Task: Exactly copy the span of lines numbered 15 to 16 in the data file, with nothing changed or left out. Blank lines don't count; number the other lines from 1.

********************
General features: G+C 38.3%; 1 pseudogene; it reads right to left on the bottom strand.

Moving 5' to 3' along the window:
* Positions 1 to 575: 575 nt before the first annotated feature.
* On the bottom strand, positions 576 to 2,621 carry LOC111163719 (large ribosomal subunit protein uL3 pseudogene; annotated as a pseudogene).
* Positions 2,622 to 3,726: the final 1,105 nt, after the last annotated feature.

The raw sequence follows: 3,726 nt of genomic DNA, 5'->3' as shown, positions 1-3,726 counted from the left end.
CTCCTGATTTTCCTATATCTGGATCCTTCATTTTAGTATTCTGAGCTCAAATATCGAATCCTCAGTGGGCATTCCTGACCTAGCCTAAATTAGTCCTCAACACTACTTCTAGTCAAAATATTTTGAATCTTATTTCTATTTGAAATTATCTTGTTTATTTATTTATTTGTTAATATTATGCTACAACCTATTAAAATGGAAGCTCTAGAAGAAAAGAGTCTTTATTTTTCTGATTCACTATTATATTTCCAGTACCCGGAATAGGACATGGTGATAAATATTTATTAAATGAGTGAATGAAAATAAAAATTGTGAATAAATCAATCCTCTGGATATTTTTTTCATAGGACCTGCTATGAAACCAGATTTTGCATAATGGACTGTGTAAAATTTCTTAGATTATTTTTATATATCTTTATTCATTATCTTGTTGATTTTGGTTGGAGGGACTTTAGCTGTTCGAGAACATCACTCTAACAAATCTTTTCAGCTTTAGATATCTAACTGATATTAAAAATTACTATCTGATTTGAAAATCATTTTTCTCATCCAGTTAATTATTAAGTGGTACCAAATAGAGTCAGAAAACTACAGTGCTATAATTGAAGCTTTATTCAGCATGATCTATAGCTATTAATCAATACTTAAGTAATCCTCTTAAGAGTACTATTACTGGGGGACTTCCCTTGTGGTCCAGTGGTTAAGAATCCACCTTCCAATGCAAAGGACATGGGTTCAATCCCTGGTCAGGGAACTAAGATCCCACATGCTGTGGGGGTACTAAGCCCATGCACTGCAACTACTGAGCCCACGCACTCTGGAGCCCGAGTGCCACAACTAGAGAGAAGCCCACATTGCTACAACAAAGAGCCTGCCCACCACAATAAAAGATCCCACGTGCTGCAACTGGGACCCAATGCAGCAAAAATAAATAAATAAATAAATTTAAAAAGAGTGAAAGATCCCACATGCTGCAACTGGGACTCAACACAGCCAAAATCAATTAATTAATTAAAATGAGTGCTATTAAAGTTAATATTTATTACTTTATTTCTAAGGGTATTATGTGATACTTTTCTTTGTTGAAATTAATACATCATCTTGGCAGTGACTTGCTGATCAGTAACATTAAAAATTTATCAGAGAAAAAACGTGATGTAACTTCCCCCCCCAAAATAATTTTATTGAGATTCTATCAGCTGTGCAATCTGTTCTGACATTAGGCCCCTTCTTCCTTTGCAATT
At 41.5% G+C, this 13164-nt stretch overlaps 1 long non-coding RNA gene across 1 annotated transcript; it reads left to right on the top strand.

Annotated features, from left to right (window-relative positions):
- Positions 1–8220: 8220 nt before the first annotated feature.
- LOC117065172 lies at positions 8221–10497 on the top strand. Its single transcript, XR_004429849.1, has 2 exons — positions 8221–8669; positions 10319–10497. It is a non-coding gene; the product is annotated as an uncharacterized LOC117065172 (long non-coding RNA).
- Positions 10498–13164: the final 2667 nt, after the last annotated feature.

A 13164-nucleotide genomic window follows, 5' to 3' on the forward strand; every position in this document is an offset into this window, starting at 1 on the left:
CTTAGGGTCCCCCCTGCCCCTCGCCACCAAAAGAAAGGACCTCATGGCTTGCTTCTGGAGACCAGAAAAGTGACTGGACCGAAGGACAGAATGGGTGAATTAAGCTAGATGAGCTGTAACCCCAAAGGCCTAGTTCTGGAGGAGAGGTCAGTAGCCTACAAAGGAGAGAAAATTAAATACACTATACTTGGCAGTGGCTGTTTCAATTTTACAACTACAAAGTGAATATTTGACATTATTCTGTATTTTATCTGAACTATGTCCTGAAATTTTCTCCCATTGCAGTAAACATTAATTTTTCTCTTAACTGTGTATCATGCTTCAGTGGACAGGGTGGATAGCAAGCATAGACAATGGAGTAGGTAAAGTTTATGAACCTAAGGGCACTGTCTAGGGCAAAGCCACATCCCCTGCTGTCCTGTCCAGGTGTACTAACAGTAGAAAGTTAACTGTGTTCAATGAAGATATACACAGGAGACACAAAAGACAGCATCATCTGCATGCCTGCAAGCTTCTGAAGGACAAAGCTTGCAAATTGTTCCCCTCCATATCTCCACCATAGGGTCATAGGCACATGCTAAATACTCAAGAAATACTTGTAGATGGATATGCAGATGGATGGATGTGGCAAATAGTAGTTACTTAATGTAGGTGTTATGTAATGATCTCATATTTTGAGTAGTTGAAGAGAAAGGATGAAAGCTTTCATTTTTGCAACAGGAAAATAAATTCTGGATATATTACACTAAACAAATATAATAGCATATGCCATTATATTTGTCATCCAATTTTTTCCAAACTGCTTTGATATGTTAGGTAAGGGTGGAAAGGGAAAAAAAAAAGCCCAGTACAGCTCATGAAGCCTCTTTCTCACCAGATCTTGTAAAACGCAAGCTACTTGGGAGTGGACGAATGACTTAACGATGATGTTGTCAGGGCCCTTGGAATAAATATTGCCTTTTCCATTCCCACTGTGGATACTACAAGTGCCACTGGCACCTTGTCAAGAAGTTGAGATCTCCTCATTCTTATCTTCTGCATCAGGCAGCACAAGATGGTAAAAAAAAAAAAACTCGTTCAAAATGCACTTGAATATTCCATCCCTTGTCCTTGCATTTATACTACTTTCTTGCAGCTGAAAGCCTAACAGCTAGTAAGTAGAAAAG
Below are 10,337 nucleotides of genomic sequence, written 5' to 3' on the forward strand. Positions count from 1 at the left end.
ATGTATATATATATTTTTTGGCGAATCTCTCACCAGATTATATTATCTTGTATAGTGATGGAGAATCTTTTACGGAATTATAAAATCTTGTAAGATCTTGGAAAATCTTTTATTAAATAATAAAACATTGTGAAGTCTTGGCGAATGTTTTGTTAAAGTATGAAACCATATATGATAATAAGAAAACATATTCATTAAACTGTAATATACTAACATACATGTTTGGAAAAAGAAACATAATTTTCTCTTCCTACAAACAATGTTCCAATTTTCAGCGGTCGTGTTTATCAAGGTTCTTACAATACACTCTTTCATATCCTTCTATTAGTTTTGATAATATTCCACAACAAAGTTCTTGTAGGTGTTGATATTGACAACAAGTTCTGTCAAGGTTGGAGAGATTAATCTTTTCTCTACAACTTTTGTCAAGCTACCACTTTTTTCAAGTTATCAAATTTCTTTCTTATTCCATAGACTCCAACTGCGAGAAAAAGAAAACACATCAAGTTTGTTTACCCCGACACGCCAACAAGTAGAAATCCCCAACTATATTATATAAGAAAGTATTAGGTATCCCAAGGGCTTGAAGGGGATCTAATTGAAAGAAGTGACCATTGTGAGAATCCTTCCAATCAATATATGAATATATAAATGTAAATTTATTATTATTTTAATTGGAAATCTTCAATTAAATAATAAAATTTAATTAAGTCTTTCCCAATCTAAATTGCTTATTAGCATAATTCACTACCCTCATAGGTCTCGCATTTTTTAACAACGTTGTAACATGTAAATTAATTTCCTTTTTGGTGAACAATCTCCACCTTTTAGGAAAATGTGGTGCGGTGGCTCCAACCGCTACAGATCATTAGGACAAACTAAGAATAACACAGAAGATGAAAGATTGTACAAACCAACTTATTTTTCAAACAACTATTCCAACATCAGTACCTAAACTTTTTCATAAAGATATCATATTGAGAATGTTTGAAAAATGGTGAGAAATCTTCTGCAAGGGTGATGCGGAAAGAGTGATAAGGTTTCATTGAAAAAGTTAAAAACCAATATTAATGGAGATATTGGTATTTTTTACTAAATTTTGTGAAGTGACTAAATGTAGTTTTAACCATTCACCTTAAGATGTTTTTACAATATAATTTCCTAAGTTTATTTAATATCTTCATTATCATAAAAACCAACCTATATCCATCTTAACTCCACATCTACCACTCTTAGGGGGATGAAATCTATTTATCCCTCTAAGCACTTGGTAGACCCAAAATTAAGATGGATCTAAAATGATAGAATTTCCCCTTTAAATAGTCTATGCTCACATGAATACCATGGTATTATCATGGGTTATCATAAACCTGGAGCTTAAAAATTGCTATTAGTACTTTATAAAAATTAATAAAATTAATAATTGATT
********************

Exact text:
Below are 10,337 nucleotides of genomic sequence, written 5' to 3' on the forward strand. Positions count from 1 at the left end.
ATGTATATATATATTTTTTGGCGAATCTCTCACCAGATTATATTATCTTGTATAGTGATGGAGAATCTTTTACGGAATTATAAAATCTTGTAAGATCTTGGAAAATCTTTTATTAAATAATAAAACATTGTGAAGTCTTGGCGAATGTTTTGTTAAAGTATGAAACCATATATGATAATAAGAAAACATATTCATTAAACTGTAATATACTAACATACATGTTTGGAAAAAGAAACATAATTTTCTCTTCCTACAAACAATGTTCCAATTTTCAGCGGTCGTGTTTATCAAGGTTCTTACAATACACTCTTTCATATCCTTCTATTAGTTTTGATAATATTCCACAACAAAGTTCTTGTAGGTGTTGATATTGACAACAAGTTCTGTCAAGGTTGGAGAGATTAATCTTTTCTCTACAACTTTTGTCAAGCTACCACTTTTTTCAAGTTATCAAATTTCTTTCTTATTCCATAGACTCCAACTGCGAGAAAAAGAAAACACATCAAGTTTGTTTACCCCGACACGCCAACAAGTAGAAATCCCCAACTATATTATATAAGAAAGTATTAGGTATCCCAAGGGCTTGAAGGGGATCTAATTGAAAGAAGTGACCATTGTGAGAATCCTTCCAATCAATATATGAATATATAAATGTAAATTTATTATTATTTTAATTGGAAATCTTCAATTAAATAATAAAATTTAATTAAGTCTTTCCCAATCTAAATTGCTTATTAGCATAATTCACTACCCTCATAGGTCTCGCATTTTTTAACAACGTTGTAACATGTAAATTAATTTCCTTTTTGGTGAACAATCTCCACCTTTTAGGAAAATGTGGTGCGGTGGCTCCAACCGCTACAGATCATTAGGACAAACTAAGAATAACACAGAAGATGAAAGATTGTACAAACCAACTTATTTTTCAAACAACTATTCCAACATCAGTACCTAAACTTTTTCATAAAGATATCATATTGAGAATGTTTGAAAAATGGTGAGAAATCTTCTGCAAGGGTGATGCGGAAAGAGTGATAAGGTTTCATTGAAAAAGTTAAAAACCAATATTAATGGAGATATTGGTATTTTTTACTAAATTTTGTGAAGTGACTAAATGTAGTTTTAACCATTCACCTTAAGATGTTTTTACAATATAATTTCCTAAGTTTATTTAATATCTTCATTATCATAAAAACCAACCTATATCCATCTTAACTCCACATCTACCACTCTTAGGGGGATGAAATCTATTTATCCCTCTAAGCACTTGGTAGACCCAAAATTAAGATGGATCTAAAATGATAGAATTTCCCCTTTAAATAGTCTATGCTCACATGAATACCATGGTATTATCATGGGTTATCATAAACCTGGAGCTTAAAAATTGCTATTAGTACTTTATAAAAATTAATAAAATTAATAATTGATT